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09 Apr 08. Sun Microsystems Inc. is announcing a big jump in the performance of its small server systems, the latest example of a trend to push computer chips to do many jobs at once. The company says the new servers can simultaneously carry out up to 128 computing instructions, known as threads. Not all programs can take advantage of such “multithreaded” chips, but some customers are reporting impressive results. Using one of Sun’s new servers, however, IT.com was able to process about 50 gigabytes of data an hour — compared with four to seven gigabytes using conventional machines — without any changes to its software. “It’s just incredible,” said Mark Cordover, the company’s founder and chief executive. Companies are using several technologies to do more computing jobs in parallel. One technology puts the core circuitry of multiple calculating engines on each piece of silicon, creating what are called multicore chips. Multithreading technology allows each processor core to do multiple tasks at the same time. (Source: WSJ)
10 Apr 08. TENET is pleased to announce the latest release of its map development toolkit. MapLink Pro 5.4 contains a host of new capabilities, with enhanced SDKs and new interfaces. This is the latest addition of MapLink Pro, which is built to provide high performance and flexible components for the most demanding of geospatial systems, and provides an environment for rapid development whilst leaving the programmer in complete control of their application. With over a decade of development, it offers a large range of API’s; organised around Software Development Kits (SDKs). The SDKs provide support for a variety of capabilities, including Terrain Analysis, Geometry Editing, 3D and Web Services.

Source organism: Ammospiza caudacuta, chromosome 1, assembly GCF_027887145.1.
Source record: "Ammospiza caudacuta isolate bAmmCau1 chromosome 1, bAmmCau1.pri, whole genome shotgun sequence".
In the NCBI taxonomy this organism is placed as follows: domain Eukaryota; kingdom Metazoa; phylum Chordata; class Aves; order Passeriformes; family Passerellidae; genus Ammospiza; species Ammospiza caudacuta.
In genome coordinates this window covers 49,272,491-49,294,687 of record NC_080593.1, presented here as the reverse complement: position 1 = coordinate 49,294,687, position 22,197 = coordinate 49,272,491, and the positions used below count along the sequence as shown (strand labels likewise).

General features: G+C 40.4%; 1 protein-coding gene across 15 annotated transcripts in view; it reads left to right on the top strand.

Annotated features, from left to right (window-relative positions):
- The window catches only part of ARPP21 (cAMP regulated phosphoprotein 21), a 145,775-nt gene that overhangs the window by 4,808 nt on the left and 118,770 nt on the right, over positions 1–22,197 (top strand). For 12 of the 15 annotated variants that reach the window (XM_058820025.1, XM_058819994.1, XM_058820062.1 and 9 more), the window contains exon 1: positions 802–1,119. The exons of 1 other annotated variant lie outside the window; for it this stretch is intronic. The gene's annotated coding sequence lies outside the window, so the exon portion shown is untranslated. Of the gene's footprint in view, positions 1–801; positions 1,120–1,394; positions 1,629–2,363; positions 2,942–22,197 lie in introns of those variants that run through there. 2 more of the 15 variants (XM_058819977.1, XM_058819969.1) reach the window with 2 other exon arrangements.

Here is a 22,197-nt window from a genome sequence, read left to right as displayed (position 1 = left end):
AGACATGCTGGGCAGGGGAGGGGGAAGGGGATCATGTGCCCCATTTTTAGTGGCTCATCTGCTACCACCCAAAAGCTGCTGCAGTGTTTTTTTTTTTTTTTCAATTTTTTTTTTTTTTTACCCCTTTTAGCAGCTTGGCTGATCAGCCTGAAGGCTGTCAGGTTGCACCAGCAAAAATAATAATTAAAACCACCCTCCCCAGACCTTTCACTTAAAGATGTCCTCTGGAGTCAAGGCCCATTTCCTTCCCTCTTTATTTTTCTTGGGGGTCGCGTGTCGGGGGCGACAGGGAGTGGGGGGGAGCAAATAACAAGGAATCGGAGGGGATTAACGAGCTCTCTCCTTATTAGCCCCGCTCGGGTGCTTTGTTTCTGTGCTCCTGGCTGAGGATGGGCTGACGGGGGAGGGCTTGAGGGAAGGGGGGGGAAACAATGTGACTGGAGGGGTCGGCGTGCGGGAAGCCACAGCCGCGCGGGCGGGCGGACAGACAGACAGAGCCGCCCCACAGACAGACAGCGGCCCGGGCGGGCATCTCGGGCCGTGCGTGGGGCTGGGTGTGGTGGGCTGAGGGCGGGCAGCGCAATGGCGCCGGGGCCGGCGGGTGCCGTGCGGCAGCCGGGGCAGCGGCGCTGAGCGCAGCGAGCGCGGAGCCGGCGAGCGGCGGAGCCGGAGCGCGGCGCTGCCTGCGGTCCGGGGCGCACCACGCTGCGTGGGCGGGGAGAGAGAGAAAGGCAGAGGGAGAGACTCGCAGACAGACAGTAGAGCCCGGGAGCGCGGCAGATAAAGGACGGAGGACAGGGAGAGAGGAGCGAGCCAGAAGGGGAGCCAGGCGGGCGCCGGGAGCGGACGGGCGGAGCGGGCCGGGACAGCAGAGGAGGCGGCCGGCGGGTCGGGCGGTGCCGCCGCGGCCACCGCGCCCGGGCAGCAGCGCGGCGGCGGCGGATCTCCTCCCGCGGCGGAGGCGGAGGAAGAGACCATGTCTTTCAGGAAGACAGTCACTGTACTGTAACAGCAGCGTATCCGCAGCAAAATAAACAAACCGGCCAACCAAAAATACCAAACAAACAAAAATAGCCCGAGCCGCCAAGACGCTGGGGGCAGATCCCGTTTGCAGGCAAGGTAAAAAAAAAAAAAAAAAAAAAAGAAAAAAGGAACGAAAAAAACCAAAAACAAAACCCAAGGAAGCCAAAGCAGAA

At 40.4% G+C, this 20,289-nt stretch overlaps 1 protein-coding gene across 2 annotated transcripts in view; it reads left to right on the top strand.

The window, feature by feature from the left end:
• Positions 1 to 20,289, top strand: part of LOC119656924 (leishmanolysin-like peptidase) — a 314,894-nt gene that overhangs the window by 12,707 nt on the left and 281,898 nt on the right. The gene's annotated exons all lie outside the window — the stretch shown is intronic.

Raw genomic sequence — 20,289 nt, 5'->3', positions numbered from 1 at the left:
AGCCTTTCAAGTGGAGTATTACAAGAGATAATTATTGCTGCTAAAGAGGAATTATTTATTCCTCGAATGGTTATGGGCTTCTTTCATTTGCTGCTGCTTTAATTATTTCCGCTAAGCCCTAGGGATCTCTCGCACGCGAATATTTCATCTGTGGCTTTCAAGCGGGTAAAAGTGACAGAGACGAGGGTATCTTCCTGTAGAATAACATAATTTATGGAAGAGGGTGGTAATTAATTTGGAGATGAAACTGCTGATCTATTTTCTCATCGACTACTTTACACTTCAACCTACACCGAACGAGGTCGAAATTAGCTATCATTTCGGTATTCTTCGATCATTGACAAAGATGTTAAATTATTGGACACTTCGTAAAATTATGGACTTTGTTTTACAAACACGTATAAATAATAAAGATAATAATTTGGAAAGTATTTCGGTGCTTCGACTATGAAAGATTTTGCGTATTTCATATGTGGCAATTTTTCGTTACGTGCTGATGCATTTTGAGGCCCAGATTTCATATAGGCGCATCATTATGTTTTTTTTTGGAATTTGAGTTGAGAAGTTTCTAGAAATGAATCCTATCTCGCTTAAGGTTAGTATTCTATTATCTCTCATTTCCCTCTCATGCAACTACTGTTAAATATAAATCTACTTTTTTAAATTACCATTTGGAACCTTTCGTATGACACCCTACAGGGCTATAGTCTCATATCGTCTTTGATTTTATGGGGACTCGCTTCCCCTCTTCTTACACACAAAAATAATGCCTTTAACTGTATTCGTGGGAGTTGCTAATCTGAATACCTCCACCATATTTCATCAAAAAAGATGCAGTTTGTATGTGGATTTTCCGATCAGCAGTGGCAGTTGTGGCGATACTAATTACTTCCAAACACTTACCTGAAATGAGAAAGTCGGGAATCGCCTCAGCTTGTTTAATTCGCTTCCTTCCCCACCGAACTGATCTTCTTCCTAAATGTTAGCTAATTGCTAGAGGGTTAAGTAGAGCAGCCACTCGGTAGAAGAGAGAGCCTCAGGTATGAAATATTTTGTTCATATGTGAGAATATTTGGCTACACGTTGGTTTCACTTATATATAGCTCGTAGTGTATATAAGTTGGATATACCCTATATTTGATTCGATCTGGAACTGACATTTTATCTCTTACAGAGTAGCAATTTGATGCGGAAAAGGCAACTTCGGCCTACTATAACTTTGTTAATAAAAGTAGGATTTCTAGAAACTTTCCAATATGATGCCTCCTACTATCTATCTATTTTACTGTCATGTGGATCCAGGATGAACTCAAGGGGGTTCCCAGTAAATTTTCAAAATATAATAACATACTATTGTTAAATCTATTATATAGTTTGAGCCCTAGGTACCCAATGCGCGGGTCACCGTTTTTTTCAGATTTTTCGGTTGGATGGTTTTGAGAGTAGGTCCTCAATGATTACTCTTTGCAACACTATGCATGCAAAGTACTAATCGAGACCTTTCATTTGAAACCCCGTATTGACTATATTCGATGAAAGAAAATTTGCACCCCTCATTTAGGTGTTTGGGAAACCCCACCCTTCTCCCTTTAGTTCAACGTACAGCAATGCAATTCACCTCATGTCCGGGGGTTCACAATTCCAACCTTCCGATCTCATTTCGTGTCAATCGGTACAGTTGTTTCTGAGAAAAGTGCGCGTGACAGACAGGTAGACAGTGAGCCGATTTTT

10 Apr 08. IBM races to make hi-tech memory. Handheld gadgets storing thousands of hours of film footage could soon be a reality thanks to IBM scientists. Researchers for the computer giant are working on a technology known
as racetrack memory which uses tiny magnetic boundaries to store data. In a paper in the journal Science, the team at IBM’s Almaden lab in California outline ways to make the building blocks of the novel storage medium. The capacity of MP3 players could increase 100 times from present levels. But the IBM team say racetrack memory is still seven to eight years away from commercial use. Currently most desktop computers use flash memory and hard drives to store data – both have their advantages and disadvantages. Hard drives are cheap but their moving parts mean they are not very durable. They are also slow in that they typically take a few milliseconds to find and fetch data. By contrast flash memory is more reliable and data can be read from it much faster though it has a finite lifespan and is expensive compared to hard drives. 10 April 2008 19:20 UK
Researchers for the computer giant are working on a technology known
as racetrack memory which uses tiny magnetic boundaries to store data. In a paper in the journal Science, the team at IBM’s Almaden lab in California outline ways to make the building blocks of the novel storage medium. The capacity of MP3 players could increase 100 times from present levels. (Source: BBC)
14 Mar 08. Spraydown achieves step change in spray suppression. Wet weather spray caused by heavy goods vehicles is amongst the most serious everyday driving hazards with which road users have to contend. Now, a patented innovation by a British company, Spraydown Limited, has achieved a major reduction in spray obscuration – over and above the performance of existing mandatory spray suppression equipment. The device, which will make its debut appearance at the Commercial Vehicle Show in Birmingham, has been granted full type approval under EU regulations. In tests carried out and verified by Britain’s Transport Research Laboratory (TRL) at Crowthorne, Berkshire, vehicles equipped